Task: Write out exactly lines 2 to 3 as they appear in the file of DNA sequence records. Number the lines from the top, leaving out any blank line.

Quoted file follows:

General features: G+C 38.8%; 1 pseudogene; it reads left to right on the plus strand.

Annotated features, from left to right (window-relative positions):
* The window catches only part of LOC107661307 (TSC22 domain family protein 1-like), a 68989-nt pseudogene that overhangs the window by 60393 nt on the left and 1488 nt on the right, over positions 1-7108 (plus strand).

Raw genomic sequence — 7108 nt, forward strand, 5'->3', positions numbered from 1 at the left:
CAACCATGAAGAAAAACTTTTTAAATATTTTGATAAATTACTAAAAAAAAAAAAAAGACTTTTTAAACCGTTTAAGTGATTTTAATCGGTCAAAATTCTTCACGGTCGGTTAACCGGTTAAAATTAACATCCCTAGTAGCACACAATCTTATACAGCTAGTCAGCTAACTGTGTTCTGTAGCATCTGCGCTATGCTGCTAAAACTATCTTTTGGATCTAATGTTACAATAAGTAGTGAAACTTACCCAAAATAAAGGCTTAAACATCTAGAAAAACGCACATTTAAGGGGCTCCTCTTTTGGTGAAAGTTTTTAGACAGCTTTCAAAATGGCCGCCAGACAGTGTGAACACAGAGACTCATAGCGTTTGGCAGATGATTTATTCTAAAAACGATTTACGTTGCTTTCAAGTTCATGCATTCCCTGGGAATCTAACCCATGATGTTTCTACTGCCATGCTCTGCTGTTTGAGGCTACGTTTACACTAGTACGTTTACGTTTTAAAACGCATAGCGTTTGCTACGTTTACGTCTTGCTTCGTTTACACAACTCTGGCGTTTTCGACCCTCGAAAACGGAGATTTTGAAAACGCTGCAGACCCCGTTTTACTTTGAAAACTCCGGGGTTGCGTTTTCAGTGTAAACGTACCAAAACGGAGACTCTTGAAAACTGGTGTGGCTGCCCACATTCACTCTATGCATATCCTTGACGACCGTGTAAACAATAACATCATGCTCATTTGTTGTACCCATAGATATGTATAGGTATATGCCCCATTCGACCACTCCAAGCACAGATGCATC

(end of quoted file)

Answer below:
Annotated features, from left to right (window-relative positions):
* The window catches only part of LOC107661307 (TSC22 domain family protein 1-like), a 68989-nt pseudogene that overhangs the window by 60393 nt on the left and 1488 nt on the right, over positions 1-7108 (plus strand).